HOPE legislation heads to the governor

The Senate and House agreed on a final version of Governor Nathan Deal’s Enduring HOPE bill, which now goes to the governor’s desk to be signed into law. The bill was amended to allow all valedictorians and salutatorians from all Georgia schools to be eligible for the Zell Miller Scholarship, and establishes a low interest loan program that will help students presently covered under HOPE to bridge the gap between actual tuition cost and costs covered by HOPE once the bill is enacted.

Governor announces Pre-K Protection

Governor Deal announced Monday his reform plan to sustain Georgia’s extremely vital Pre-Kindergarten program.   Our goal is to preserve the program and its long-term financial feasibility but ultimately to protect our young children who directly benefit from this nationally-renowned program

The governor’s plan keeps Pre-K at six hours a day instead of the original proposal to make Pre-K a half-day program.  It seeks to add approximately 2,000 new slots for the Pre-K program, making total enrollment close to 86,000.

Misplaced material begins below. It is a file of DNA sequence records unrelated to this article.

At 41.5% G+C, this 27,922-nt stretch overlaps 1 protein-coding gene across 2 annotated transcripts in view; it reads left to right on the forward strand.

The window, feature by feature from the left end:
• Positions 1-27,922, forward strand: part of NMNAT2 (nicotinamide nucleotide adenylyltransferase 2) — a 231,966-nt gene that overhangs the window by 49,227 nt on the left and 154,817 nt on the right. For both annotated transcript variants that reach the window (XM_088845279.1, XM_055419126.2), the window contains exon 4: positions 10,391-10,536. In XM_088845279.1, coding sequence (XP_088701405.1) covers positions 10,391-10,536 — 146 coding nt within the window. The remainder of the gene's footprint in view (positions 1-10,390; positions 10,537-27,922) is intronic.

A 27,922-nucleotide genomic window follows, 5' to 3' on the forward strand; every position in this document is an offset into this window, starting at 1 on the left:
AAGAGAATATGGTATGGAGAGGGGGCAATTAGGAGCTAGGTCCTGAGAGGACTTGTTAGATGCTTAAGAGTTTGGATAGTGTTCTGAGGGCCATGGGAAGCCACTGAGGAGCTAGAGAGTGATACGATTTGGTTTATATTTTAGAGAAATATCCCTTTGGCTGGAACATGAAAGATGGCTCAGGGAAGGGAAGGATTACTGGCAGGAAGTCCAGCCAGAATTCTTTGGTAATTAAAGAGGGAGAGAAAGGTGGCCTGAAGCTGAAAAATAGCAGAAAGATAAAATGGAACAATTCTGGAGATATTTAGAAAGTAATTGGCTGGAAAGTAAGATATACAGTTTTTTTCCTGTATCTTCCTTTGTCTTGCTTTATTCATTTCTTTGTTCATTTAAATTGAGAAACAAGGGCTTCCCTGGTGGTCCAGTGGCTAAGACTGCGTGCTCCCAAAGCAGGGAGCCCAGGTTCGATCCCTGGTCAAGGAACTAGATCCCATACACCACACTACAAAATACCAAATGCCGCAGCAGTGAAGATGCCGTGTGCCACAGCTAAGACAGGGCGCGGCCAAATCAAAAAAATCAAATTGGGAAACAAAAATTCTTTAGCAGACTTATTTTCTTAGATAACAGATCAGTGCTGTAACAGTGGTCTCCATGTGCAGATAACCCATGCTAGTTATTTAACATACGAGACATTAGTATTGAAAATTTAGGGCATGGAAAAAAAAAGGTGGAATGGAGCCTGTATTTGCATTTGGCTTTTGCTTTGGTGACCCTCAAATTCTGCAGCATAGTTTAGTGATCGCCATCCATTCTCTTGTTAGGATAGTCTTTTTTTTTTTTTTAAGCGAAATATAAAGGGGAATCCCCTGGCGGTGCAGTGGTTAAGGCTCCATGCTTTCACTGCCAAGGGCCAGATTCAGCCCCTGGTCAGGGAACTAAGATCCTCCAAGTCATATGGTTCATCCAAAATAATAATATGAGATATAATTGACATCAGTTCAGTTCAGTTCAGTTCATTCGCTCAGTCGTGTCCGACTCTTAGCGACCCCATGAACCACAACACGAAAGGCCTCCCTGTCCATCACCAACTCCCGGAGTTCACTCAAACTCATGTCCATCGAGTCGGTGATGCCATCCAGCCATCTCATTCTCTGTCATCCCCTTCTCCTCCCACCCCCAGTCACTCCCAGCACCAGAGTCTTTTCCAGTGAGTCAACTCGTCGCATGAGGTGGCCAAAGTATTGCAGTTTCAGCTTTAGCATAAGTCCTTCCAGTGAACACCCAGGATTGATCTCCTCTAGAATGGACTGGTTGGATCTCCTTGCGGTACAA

Unfortunately we are still facing a $54 million shortfall relating to Pre-K.  Much like the HOPE scholarship reform, we as lawmakers have to do all we can to protect the best interests of all parties including parents, teachers, and most importantly our young children.  The governor has decided to shorten the school year from 180 days to 160 days, and increase the class size from 20 to 22.  This will ensure our Pre-K program is sustained during these difficult economic times.

10th Amendment Day

Senate Republicans marked Monday as 10th Amendment Day in the Georgia Senate. The aim of legislation presented as a part of 10th Amendment Day focused on strengthening the rights of the State of Georgia under federal law. The 10th amendment of the United States Constitution states:  “The powers not delegated to the United States by the Constitution, nor prohibited by it to the States, are reserved to the States respectively, or to the people.” The bills that were passed include:

  • Georgia Energy Freedom Act Senate Bill 9 allows the governor to delay implementing any federal program regulating greenhouse gasses until he sees an analysis showing why it is in the best interest of Georgians.

  • Incandescent Light Bulbs Senate Bill 61 allows the manufacturing and sale of incandescent light bulbs within Georgia borders, despite a federal ban on the bulbs beginning in 2014.

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Sen. Jeff Mullis serves as Chairman of the Transportation Committee. He represents the 53rd Senate district which includes Chattooga, Dade, and Walker counties and portions of Catoosa County.  He can be reached at his office in Atlanta at 404.656.0057 or by email at jeff.mullis@senate.ga.gov.